It was on that long drive south through the High Plains of Wyoming that I finally got the hang of passing across the yellow line. The trick to it is to drift a little over the line so you can see around whatever giant truck or RV is blocking your way. If there's oncoming traffic, you can zip right back into place, but if not (and in Wyoming, there's usually not), you can go for it.

From the Black Hills I followed US-18 through Lusk (whose gas station was abuzz with motorcycles leaving Sturgis), then continued south down US-85 through Lingle and Torrington. Along the way I passed miles and miles of empty rangeland, sunbaked buttes, blizzard gates, and tiny towns that stuck out like oases from the prairie. I noticed that one such town, Hawk Springs, listed its elevation on the town sign rather than its population... because the former was the higher number? At Cheyenne I returned at last to civilization. I got a motel room and some supper, scrubbed off the dust of the Black Hills, and slept straight through to the dawn.


The next morning I spent some time catching up on my online life (thankfully, there'd been no more attacks on my email account), then headed out around 11 am (still on Mountain time) towards the Nebraska high point. I-80 took me all the way to Pine Bluffs, a scenic little town along the WY-NE border. The Bluffs it's named for are a long row of pine-covered cliffs--a sort of Black Hills-lite--that drop from the Nebraska plains to the slightly-lower plains on the Wyoming side. I climbed the bluff south of town, followed its edge southward, and then veered east to cross the border. The gravel roads were lined with sunflowers--a theme of these Plains high points:

Wednesday, September 21, 2016

High Point #33: Black Elk Peak, SD (7244')

Having returned safely to my car, I drove back towards Amidon. Funny, I thought as I passed through the town, how people plant trees and green lawns wherever they go. Why not embrace the unique palette of the Great Plains rather than forcing it to conform to the stereotypical suburban vision? It scares me a bit how that single aesthetic holds such sway, even in a place as remote as this.

I filled my tank in Bowman, then headed south on US-85 for the Black Hills. The first two thirds were much like the previous day's drives: a long, gently rolling trip through a whole lot of nothing (except for distant buttes, which I ogled). I spaced out the whole way through. It was wonderful.

Returning to I-90 (by way of Belle Fourche) was a shock to my system. Welcome back to the billboards, the traffic, the ugly, boxy, light-flashing sprawl of humanity. To think I missed this just a day ago (well, more like I missed its conveniently-located gas stations, but I suppose you can't have one without the other). I circled southeast around the Black Hills, passing through Sturgis--at the time it was hosting its massive annual motorcycle rally, which explained all the bikers I’d been seeing everywhere--and exited at Rapid City, which was indeed citylike in size. The build-up stretched down US-16 all the way to the entrance of the Black Hills National Forest:

Monday, September 19, 2016

High Point #32: White Butte, ND (3506')

Did you know that the western third of South Dakota (and the corner of North Dakota I visited) is on Mountain time? Neither did I until I reached Faith, a tiny town on the South Dakota plains that was home to the first civilization (read: gas station) I'd seen in hours. "Next Services 53 Miles," my tail. The gas was expensive, but I filled that tank all the way up--what choice did I have?  Afterwards, I popped into the convenience store for a snack. As I ate I leafed through the local newspapers, which were full of local ranch news and columns like "Ramblings of a Conservative Cow Doctor." In the process, I realized just how little I knew about farming and ranching--I couldn't tell a hay baler from a milking machine if my life depended on it. Perhaps we all ought to put a little more thought into how the food we eat is grown and raised.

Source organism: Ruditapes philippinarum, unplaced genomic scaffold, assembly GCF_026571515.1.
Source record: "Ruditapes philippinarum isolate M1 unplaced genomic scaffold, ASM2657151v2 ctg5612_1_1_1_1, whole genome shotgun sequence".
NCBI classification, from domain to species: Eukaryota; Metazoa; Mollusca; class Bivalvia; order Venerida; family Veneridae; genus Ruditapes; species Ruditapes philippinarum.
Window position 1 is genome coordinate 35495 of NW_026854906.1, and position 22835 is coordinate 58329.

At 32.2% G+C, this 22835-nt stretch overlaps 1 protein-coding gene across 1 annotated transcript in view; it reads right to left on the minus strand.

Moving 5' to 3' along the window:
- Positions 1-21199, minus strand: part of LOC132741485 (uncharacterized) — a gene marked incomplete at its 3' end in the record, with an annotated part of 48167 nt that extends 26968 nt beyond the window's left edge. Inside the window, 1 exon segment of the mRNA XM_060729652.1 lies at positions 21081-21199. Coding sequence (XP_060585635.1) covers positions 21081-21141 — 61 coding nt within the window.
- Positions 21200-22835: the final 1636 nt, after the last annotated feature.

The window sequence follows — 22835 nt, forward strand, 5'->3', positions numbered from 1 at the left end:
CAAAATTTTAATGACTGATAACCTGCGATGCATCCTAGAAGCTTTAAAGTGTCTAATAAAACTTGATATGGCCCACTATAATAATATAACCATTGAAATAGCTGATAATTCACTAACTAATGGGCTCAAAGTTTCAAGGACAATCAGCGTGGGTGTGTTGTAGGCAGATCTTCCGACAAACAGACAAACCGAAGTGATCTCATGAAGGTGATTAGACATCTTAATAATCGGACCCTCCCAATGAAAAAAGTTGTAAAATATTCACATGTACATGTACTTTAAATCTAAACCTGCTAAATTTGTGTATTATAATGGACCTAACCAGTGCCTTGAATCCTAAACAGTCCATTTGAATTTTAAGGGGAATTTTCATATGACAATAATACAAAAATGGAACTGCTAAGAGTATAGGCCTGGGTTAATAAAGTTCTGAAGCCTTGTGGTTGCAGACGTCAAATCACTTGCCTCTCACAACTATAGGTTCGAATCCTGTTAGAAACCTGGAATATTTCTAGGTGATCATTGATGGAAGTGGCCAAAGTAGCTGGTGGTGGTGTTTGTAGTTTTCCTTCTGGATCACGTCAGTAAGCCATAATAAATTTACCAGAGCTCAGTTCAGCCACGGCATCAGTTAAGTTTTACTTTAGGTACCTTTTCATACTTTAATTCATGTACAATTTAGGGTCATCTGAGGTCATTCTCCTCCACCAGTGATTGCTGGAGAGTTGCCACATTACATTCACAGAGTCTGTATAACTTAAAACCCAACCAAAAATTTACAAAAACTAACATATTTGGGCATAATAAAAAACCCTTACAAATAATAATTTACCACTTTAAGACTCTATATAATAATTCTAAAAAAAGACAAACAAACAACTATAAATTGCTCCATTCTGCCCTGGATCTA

And yes, their stockyard was a PokeStop.
I headed north again from there, then turned west onto US-12 at Lemmon, ND.The fields all around were a sun-scorched orange, empty save for the stray herd of cattle (or possibly buffalo, though I couldn't spare my eyes from the road long enough to tell the difference). Tumbleweeds (for real!) cut across the road in front of me, as did several foot-high, squat, terrestrial birds--prairie chickens!

Well, more likely sharp-tailed grouse, but those don't sound half as funny.
Though the late-afternoon sun left me half-blind, I did my best not to run them over (to my kid brother's disappointment--Joey, you monster, those chickens have families).

Saturday, September 17, 2016

Side Trip: Ft. Pierre, SD (1434')

The grim clouds that lingered over the last of Minnesota broke as I crossed the border into South Dakota. I shot through Sioux Falls at 70 mph... and then, just past the last exit, I spotted a pair of numerals I'd never thought I'd see beneath "Speed Limit": 80. My home state's threshold for reckless driving was the legal limit here.

Then again, that highway was arrow-straight and uncannily flat. I zoomed on down, passing RVs left and right--turns out they're not just a thing in the Midwest, but everywhere west of the Mississippi. Vast fields of corn stretched in every direction:

At a rest stop.
blocked only by a bright parade of billboards urging the cross-country traffic to stop in at various museums, hotels, RV parks, and president-marred mountains. Yep, the signs for Mt. Rushmore started at the border, over 300 miles from the Black Hills, and continued all the way through the state (though, thankfully, only on the interstate itself).